An Englewood nonprofit and its spinoff found creative ways to engage youth and other community members this summer.
I Grow Chicago served 24 children age 5 to 12 and another 10 young people age 14 to 21 in a six-week Summer of Hope program focused on academic enrichment, leadership development, mindfulness and exposure to arts and culture.
Diverse organizations throughout Chicago assisted the nonprofit. The Old Town School of Folk Music, Victory Gardens Theater, Shambhala Center, The Second City, the Art Institute of Chicago and local rapper K.W.O.E. offered free classes and services. Spikeball Inc. taught their game and offered work training and part-time employment to older youth.
Swimming lessons were offered twice a week and Catholic Charities donated many meals. Sat Nam Yoga also offered classes twice weekly, for the third consecutive year. The City of Chicago grants permission each summer for the nonprofit to close the street in front of the I Grow Chicago Peace House at 6402 S. Honore four days a week during summer camp hours to create a festival atmosphere. The nonprofit pitches tents on the street to house diverse entertaining and educational activities.
Neighborhood young people are able to have something productive to do while feeling safe among familiar faces, said Stephany Price, executive director. “We create a peaceful community within our camp, with no teasing or bullying allowed. It’s important that everyone feels they belong.”
“Englewood youth are often isolated from the rest of Chicago and its opportunities,” said Robbin Carroll, I Grow Chicago’s founder. “We’re delighted that so many organizations are stepping up to meet the wonderful children and youth in our community, and to help expose Englewood youth to previously inaccessible art, culture and mindfulness practices.”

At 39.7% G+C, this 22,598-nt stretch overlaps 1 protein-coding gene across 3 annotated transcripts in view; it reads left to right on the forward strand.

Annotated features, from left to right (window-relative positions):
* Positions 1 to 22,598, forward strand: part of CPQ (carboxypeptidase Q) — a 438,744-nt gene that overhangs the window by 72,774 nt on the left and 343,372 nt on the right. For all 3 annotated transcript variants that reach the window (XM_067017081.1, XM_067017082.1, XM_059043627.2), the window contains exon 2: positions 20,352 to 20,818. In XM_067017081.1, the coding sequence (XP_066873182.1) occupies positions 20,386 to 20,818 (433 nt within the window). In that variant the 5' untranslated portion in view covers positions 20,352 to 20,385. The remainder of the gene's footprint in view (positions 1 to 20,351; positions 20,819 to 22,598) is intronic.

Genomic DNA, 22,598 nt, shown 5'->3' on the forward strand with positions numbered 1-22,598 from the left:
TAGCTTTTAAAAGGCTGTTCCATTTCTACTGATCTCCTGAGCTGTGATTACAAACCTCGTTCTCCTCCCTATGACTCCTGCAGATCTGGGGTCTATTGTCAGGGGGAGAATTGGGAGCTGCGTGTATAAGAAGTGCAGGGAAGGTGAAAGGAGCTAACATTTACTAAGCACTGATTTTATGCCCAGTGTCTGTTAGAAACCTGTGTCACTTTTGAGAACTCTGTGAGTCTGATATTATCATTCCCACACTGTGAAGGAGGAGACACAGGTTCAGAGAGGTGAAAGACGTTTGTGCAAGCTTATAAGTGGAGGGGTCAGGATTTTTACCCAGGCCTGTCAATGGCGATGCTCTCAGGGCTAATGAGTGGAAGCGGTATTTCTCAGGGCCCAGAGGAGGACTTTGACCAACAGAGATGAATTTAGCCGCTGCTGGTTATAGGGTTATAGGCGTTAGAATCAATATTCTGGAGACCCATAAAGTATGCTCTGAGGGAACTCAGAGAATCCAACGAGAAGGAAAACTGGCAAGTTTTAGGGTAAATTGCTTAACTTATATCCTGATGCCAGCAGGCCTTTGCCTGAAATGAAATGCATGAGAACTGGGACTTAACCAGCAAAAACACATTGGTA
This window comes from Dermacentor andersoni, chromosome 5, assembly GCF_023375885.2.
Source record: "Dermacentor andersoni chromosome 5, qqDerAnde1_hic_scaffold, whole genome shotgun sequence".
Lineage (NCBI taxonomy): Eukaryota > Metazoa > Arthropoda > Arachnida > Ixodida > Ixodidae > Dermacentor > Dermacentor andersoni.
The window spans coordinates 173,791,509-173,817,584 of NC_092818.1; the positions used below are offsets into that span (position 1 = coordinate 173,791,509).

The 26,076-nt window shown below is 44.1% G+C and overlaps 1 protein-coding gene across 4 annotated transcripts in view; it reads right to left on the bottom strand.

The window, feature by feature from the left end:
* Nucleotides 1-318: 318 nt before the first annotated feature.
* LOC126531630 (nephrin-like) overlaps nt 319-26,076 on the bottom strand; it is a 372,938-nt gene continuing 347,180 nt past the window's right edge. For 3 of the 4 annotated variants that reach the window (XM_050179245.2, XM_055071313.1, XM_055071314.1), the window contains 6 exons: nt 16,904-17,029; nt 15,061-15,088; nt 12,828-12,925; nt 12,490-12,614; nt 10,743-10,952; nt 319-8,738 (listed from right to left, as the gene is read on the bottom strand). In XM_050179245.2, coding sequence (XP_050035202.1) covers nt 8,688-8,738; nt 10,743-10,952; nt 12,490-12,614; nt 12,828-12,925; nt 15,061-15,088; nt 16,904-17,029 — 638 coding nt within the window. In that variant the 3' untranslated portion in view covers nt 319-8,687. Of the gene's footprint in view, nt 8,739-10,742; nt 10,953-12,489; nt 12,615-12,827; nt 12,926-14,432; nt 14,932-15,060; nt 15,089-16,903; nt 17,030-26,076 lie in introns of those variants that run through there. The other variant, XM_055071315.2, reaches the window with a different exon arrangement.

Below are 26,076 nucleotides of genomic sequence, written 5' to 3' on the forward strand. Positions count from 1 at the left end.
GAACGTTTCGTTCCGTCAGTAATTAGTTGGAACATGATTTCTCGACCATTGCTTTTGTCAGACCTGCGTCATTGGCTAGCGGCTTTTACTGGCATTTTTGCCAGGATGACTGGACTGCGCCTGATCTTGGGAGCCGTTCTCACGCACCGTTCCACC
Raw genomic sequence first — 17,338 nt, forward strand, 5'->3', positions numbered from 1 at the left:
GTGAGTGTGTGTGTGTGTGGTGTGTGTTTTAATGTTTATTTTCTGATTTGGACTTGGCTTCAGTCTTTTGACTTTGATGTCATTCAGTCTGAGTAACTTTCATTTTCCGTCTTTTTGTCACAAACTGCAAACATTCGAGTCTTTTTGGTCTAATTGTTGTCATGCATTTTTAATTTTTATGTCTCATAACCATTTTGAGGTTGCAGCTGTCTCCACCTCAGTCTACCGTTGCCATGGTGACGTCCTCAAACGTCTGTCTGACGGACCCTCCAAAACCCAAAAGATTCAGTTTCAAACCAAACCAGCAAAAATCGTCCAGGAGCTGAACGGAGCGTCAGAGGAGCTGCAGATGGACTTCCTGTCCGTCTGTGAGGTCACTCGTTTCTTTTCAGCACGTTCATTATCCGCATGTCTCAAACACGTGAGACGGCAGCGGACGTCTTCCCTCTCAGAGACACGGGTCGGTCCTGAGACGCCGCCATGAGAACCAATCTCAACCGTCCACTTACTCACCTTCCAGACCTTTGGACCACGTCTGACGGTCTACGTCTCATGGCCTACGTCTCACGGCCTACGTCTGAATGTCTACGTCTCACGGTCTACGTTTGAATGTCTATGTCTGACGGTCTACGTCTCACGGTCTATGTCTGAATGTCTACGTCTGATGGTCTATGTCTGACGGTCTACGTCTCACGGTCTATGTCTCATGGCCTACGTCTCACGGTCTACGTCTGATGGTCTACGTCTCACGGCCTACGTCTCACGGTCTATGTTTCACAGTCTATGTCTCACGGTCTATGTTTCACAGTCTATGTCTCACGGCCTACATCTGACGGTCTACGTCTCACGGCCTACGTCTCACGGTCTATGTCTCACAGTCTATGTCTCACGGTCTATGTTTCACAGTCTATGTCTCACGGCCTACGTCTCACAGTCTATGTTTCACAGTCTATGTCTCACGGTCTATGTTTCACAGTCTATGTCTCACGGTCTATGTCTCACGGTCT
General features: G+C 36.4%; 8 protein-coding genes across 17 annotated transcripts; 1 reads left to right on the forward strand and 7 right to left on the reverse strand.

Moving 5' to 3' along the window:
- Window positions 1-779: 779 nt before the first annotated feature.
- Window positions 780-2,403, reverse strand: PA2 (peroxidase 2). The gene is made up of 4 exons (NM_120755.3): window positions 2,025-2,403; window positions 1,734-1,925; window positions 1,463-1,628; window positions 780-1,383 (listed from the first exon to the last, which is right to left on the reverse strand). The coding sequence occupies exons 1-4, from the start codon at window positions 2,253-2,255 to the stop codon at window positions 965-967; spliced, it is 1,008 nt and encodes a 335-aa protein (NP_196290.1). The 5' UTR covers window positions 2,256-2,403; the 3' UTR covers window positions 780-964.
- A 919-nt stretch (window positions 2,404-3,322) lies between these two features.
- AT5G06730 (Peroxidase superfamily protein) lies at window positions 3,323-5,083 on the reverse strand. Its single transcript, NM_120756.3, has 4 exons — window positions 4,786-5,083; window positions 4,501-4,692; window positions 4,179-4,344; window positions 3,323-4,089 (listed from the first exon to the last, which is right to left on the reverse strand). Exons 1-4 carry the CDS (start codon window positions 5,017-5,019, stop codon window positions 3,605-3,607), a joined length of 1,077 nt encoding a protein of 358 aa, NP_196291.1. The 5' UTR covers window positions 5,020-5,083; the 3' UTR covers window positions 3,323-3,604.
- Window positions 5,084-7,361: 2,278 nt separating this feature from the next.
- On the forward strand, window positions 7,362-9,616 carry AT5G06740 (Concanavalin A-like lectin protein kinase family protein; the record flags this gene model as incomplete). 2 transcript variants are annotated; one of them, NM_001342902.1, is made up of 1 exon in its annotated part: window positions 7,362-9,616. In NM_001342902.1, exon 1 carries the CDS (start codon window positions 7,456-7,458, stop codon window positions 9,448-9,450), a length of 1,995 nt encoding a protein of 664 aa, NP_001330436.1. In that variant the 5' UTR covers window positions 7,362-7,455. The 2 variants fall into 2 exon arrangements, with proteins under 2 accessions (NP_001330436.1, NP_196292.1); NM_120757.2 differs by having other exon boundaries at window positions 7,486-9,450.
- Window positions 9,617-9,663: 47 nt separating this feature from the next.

I Grow Chicago serves Englewood residents in a holistic manner, combining yoga and mindfulness workshops to help heal from trauma with pragmatic solutions. The nonprofit teaches job training and life skills, offers mentorship opportunities, has a fully stocked pantry of personal hygiene products and holds community dinners and restorative justice peace circles with police and community members.
Englewood Peace Company, a spin-off of I Grow Chicago’s 501(c)(3), hosted a Pop Up Party for Peace outside the Peace House this summer as an opportunity for police to socialize with residents and their children.
“A police officer was caught on video playing hopscotch with children at the pop up event,” said Quentin Mables, CEO of Englewood Peace Company. “My company focuses on positive images with social impact. The video inspired me to create a T-shirt that celebrated a real, positive child/police interaction, which is so lacking in our society.”
The district-level Chicago Police Department requested 135 of these “StreetScene” shirts for a walk through the community that supported the local homeless population. To see the design and the story, please visit https://www.youtube.com/watch?v=YgYqfyLUUSo&edit=vd